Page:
The Scottish Book Trust changes lives through reading and writing. It is a charity, part-funded by the Scottish Government.  It supports me enormously as a dyslexic booklover and writer.  Here are 10 things about the SBT that I’m particularly grateful for.  They are just a sample of what the SBT offers.  I hope you’ll find something that interests you, either here or on the SBT’s website.

  1. Videos

The SBT has a wide range of videos, for example the Creative Writing Masterclass with Phil Earle and the Booktrailer masterclass.

2. Twitter feed

SBT’s twitter feed @scottishbktrust is very visual, with lots of images and video. I find it exciting, informative, and stimulating.

3. Opportunities for writers

The SBT compiles a list of opportunities for writers each month. This lets me find out about places I can submit my writing to. For example, in September’s list I found out about a poetry project, which I wrote a poem for.

4. E-Newsletter

I receive the list of opportunities in an e-Newsletter. The newsletter also includes advice and a prompt for the SBT’s monthly 50-word Fiction Competition.

5. Booklists

The SBT compiles its own booklists, for example this one.  I find these lists really helpful because they show the book covers and let me discover books to engage with. The lists are categorized by age (adult, teen, child); and type, including Scottish books.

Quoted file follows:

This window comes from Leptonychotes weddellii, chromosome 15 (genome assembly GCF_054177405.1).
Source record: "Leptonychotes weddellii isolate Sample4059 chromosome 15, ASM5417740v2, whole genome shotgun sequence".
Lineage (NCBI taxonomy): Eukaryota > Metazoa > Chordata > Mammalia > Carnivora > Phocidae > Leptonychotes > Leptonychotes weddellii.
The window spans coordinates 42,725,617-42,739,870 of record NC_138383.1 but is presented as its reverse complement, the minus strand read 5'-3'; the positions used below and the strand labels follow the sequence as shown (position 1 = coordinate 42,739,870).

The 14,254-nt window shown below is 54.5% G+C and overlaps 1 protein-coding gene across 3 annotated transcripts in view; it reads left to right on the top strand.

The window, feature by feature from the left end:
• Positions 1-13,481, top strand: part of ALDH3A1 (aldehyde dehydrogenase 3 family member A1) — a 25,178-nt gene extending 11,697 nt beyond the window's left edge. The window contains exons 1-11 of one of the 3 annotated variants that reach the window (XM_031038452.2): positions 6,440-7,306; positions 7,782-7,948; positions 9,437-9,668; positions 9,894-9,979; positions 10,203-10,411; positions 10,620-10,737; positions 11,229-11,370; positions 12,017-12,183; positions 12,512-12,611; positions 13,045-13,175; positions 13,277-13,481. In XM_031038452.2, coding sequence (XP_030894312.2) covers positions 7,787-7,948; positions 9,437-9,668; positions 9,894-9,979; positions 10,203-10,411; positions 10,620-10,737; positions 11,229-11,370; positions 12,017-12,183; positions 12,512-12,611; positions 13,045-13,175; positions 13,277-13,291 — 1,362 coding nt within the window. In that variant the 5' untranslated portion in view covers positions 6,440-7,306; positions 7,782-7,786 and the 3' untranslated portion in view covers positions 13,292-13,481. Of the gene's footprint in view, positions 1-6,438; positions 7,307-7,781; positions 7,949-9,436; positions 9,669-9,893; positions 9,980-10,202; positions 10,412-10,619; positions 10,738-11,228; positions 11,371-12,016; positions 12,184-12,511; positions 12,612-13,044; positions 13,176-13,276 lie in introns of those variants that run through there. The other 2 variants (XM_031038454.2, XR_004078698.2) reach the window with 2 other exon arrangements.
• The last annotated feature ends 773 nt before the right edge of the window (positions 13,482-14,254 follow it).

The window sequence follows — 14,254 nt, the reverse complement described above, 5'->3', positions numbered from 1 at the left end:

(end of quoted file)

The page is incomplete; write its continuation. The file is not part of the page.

6. Information on dyslexia

The SBT’s website has many interesting and useful articles on dyslexia.

7. Bookbug

Bookbug is an early years programme that aims to inspire a love of books and reading in every child across Scotland. As this introductory video explains, Bookbug achieves far more than that. The Bookbug programme has gift packs for babies, toddlers, 3-year-olds and Primary 1 pupils. It also has song / rhyme sessions for parents / carers and their pre-school children. There’s a Bookbug session in almost every library in Scotland. The Bookbug songs and rhymes are available here, in audio and video.

8. Book Week Scotland

Book Week Scotland is an annual celebration of books in Scotland. This year it runs from 27 Nov. – 3 Dec. There are hundreds of live events across Scotland and also a virtual festival. I’ve enjoyed a wide range of events in previous years. For example, author talks, a self-management event, and a book launch.   These events have helped me to grow professionally and personally, for example by letting me make new contacts and by exposing me to new books. Community groups and organisations can host event(s) during Book Week Scotland. The SBT provides funding and promotional materials.

9. Public participation campaign

Each year the SBT sets a theme for Book Week Scotland. This year’s theme is Nourish. The SBT invites members of the public to write on that theme, about something from their own experience. The SBT publishes on its website all the writing people submit that meets the campaign’s criteria. It also chooses some of the submissions for an e-book that it publishes during Book Week Scotland.

10. Live Literature Programme

The SBT runs a programme called Live Literature that part-funds events and residencies. Community groups / schools choose an author / creator from the SBT’s directory and run their event / residency whenever they wish.

How about you?

Would you like to share your experience of the SBT e.g. what you like about it, how it helps you, and how you take part in its work? Please feel free to post a comment.

By an anonymous adult member of Dyslexia Scotland

BWS-Logos-RGB-PinkBWS (3)